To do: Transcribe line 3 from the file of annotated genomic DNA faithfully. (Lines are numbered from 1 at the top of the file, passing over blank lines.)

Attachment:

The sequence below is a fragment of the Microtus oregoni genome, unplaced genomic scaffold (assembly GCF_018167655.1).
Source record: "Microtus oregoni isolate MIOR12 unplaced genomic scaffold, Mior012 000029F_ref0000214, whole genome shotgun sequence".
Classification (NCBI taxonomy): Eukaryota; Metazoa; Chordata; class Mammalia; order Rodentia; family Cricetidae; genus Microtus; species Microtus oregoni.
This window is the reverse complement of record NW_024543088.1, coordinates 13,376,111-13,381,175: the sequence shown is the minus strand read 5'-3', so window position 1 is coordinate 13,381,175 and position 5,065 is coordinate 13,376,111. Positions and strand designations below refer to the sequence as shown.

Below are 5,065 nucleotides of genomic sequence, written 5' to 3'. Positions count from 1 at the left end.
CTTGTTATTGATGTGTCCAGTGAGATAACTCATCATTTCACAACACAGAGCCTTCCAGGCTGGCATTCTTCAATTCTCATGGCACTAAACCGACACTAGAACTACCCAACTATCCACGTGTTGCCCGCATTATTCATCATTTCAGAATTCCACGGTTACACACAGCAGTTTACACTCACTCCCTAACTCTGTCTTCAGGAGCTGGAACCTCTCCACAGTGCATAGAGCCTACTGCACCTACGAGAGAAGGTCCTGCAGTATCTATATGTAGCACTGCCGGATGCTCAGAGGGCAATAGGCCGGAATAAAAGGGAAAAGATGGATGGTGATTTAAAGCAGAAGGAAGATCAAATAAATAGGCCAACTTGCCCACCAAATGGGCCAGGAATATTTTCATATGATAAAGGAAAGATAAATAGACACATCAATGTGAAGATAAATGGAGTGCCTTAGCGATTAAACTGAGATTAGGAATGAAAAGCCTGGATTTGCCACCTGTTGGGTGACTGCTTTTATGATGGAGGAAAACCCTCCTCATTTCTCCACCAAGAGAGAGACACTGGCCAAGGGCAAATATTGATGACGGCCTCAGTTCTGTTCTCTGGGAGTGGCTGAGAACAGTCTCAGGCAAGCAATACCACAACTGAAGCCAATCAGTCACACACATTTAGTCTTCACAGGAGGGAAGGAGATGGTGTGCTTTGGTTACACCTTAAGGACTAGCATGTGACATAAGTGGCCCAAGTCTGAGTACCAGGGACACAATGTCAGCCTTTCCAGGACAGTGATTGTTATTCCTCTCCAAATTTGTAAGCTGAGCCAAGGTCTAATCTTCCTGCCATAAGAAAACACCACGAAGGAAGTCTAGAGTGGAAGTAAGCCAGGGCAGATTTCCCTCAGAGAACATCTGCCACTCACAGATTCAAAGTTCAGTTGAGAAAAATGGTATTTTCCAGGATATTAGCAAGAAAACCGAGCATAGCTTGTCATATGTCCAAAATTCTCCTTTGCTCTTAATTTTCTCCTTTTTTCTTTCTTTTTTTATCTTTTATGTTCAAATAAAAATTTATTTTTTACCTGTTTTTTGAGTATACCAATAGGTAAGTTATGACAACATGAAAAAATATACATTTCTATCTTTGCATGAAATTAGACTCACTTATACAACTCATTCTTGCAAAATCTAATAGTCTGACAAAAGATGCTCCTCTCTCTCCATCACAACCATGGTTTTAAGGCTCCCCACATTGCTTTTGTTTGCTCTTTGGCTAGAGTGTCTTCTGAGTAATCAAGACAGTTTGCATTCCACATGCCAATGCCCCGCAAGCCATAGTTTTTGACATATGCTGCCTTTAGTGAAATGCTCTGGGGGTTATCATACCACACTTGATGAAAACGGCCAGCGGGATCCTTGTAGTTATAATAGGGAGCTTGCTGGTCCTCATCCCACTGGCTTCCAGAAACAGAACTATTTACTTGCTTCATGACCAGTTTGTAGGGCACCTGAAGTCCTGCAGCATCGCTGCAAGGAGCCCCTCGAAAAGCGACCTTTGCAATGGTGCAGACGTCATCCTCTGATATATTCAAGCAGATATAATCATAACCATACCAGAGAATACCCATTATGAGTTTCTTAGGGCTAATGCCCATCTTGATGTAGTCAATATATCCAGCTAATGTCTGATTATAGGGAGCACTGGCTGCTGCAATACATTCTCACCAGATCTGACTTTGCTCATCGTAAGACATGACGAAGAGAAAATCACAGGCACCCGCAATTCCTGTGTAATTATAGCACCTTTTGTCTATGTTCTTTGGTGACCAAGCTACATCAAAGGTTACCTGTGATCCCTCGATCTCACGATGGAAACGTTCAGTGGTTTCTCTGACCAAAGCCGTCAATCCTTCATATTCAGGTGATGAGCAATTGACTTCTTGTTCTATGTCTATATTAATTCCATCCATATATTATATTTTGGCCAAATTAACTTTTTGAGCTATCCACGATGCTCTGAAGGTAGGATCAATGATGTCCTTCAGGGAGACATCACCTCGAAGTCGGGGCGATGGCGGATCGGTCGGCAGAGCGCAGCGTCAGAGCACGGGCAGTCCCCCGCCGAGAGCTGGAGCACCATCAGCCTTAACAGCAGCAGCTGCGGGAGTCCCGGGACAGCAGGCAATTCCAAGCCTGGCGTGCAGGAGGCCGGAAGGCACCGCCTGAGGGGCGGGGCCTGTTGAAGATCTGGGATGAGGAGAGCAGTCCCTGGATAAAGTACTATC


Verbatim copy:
Classification (NCBI taxonomy): Eukaryota; Metazoa; Chordata; class Mammalia; order Rodentia; family Cricetidae; genus Microtus; species Microtus oregoni.